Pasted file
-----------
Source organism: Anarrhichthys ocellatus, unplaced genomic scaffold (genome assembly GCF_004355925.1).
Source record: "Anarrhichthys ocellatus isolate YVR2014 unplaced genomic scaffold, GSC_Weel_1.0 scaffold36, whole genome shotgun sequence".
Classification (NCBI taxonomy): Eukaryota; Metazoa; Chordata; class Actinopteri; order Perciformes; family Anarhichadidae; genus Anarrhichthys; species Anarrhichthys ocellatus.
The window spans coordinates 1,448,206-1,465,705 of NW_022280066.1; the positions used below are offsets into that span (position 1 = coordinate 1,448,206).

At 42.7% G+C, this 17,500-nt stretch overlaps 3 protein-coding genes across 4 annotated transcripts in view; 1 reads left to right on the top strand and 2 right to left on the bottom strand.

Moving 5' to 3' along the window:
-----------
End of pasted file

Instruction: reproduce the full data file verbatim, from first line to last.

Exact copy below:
Source organism: Anarrhichthys ocellatus, unplaced genomic scaffold (genome assembly GCF_004355925.1).
Source record: "Anarrhichthys ocellatus isolate YVR2014 unplaced genomic scaffold, GSC_Weel_1.0 scaffold36, whole genome shotgun sequence".
Classification (NCBI taxonomy): Eukaryota; Metazoa; Chordata; class Actinopteri; order Perciformes; family Anarhichadidae; genus Anarrhichthys; species Anarrhichthys ocellatus.
The window spans coordinates 1,448,206-1,465,705 of NW_022280066.1; the positions used below are offsets into that span (position 1 = coordinate 1,448,206).

At 42.7% G+C, this 17,500-nt stretch overlaps 3 protein-coding genes across 4 annotated transcripts in view; 1 reads left to right on the top strand and 2 right to left on the bottom strand.

Moving 5' to 3' along the window: